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Dress Code Why is there a war against mini-skirts?

The ban on mini-skirts in some government institutions covers up the harassment culture in most Nigerian offices.

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Women in mini skirts play

Women in mini skirts


The mini-skirt, as small as it is seems to cause a lot of fuss in government institutions.

On August 29, 2016, the management of the Nigerian Port Authority (NPA) apparently banned its female staff from wearing certain types of clothes and skirts. Of course, mini-skirt was one of them.

The ban raised a discussion online about what type of dressing is decent and indecent. According to the internal memo indecent dressing includes "tight jeans trousers, cut-off trousers, mini-skirts/dresses, tummy and navel shirt transparent/exposing outfits, spaghetti strapped dresses, mismatched clothes, rubber slippers, tattered shoes and rough hairstyles."

A pretty lady in a skirt play

A pretty lady in a skirt



There is really no point in highlighting the fact that what is deemed indecent by the management of NPA pertains to women. The weird thing is that a woman, Managing Director of the NPA Hadiza Usman who dresses rather 'conservatively' is the person behind the dress code.

What is it about a woman's dressing that has a lot of people all riled up? Women in advanced parts of the world wear mini-skirts to work, why does Nigeria's narrative have to be different?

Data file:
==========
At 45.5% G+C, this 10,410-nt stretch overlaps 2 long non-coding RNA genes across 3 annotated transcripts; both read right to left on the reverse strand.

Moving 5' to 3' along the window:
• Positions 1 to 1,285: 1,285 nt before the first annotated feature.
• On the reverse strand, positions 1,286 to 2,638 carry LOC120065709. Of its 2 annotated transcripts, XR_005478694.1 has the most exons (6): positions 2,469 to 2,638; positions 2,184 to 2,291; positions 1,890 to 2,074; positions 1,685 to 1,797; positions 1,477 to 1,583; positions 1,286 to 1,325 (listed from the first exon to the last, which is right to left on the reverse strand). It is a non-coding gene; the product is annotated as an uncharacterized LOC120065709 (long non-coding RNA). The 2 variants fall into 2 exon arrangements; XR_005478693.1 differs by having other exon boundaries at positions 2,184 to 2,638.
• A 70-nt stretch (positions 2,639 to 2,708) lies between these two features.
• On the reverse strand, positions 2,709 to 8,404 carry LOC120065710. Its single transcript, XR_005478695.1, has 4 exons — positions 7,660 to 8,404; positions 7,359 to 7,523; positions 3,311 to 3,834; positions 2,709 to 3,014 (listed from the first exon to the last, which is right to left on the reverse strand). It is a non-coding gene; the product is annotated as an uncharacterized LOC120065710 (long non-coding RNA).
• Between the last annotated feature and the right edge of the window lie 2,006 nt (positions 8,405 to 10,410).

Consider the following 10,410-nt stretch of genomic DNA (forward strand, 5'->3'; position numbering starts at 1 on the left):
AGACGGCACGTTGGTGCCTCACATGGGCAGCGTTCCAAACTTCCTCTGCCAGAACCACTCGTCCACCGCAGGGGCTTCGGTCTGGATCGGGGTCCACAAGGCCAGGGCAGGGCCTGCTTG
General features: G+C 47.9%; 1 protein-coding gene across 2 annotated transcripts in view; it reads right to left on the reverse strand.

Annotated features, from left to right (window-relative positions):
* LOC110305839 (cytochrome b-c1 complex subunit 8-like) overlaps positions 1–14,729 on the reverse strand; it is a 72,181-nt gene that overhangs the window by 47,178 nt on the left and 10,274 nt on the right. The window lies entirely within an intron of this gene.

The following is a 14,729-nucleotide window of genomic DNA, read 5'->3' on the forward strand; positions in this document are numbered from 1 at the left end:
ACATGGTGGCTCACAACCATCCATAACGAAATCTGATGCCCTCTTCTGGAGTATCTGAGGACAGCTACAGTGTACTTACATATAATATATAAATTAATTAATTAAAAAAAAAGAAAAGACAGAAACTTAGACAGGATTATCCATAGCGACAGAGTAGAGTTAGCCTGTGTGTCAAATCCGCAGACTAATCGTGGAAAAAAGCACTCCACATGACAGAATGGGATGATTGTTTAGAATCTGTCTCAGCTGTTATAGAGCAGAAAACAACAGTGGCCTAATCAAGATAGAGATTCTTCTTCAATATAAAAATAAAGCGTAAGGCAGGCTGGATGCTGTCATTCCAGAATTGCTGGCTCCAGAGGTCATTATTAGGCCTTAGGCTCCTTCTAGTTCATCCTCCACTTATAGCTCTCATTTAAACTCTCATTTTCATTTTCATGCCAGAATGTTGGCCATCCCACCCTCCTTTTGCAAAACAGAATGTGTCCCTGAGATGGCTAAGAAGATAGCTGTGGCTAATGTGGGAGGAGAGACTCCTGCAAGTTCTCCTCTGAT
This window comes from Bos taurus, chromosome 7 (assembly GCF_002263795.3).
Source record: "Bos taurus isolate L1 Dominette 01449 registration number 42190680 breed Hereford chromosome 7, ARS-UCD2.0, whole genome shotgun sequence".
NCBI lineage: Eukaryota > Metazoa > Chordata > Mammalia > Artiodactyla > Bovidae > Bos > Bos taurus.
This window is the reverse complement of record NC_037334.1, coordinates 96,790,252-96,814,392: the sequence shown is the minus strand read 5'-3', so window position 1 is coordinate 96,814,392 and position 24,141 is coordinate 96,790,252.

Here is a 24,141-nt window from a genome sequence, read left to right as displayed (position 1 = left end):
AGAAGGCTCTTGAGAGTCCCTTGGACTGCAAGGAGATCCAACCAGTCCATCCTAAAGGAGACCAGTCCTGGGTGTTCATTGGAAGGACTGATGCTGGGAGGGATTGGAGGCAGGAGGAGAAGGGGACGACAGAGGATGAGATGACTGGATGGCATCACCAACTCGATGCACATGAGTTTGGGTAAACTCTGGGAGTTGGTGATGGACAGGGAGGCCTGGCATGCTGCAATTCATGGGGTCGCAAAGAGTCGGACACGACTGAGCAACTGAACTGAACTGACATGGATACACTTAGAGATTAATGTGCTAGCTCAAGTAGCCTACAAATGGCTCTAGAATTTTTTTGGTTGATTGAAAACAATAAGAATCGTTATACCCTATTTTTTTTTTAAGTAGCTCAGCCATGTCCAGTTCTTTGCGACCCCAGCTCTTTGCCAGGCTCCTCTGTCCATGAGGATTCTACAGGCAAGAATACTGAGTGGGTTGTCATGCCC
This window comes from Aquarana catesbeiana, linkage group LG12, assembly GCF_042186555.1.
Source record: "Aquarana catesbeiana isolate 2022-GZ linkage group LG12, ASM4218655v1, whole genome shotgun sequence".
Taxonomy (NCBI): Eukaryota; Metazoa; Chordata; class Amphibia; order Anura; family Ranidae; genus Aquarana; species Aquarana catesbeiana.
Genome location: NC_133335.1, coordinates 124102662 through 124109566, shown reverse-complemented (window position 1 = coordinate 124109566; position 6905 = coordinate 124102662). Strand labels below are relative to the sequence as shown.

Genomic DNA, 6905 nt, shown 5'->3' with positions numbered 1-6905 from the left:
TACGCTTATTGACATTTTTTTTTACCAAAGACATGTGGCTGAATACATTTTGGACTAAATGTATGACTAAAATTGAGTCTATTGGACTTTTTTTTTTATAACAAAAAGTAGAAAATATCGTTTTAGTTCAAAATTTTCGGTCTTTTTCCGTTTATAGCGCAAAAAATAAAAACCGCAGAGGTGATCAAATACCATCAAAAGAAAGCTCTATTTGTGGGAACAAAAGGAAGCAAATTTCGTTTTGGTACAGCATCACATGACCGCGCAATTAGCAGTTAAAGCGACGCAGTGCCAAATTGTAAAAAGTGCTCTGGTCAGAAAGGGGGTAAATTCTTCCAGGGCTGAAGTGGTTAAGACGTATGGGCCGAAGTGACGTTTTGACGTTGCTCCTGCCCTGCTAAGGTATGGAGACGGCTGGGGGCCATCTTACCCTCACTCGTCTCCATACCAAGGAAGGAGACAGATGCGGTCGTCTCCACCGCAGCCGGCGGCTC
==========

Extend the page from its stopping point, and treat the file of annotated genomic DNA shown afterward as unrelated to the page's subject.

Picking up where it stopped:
While the private sector isn't too particularly bothered about mini skirts in the workplace, it is the public sector filled with ghost workers and mediocrity that restricts what a female staff wears.

Pot belly play

Pot belly

(Getty Images)

ALSO READ: Lagos State University sends letters to 84 students over indecent dressing

In February 2014, the Lagos state government banned 'indecent dressing' among its female public servants. Indecent dressing should also apply to men too. Trying to fit a pot belly into a fitted shirt should be a no-no.

On a serious note, a lot is said about indecent dressing but nothing is said about sexual harassment in offices. There is no official statistic on sexual harassment in Nigerian offices but I am pretty sure that the numbers will be high.

The conservative will argue that dress codes will help reduce sexual harassment, but we all know that is not these things go. A woman will be harassed at her work of place if she wears a mini-skirt or not. A lot of companies in Nigeria, instead of protecting women, a bully with gender insensitive rules and laws.

Mini-skirts are not the problem. A culture of sexual harassment that has been left unchecked for decades is the problem.

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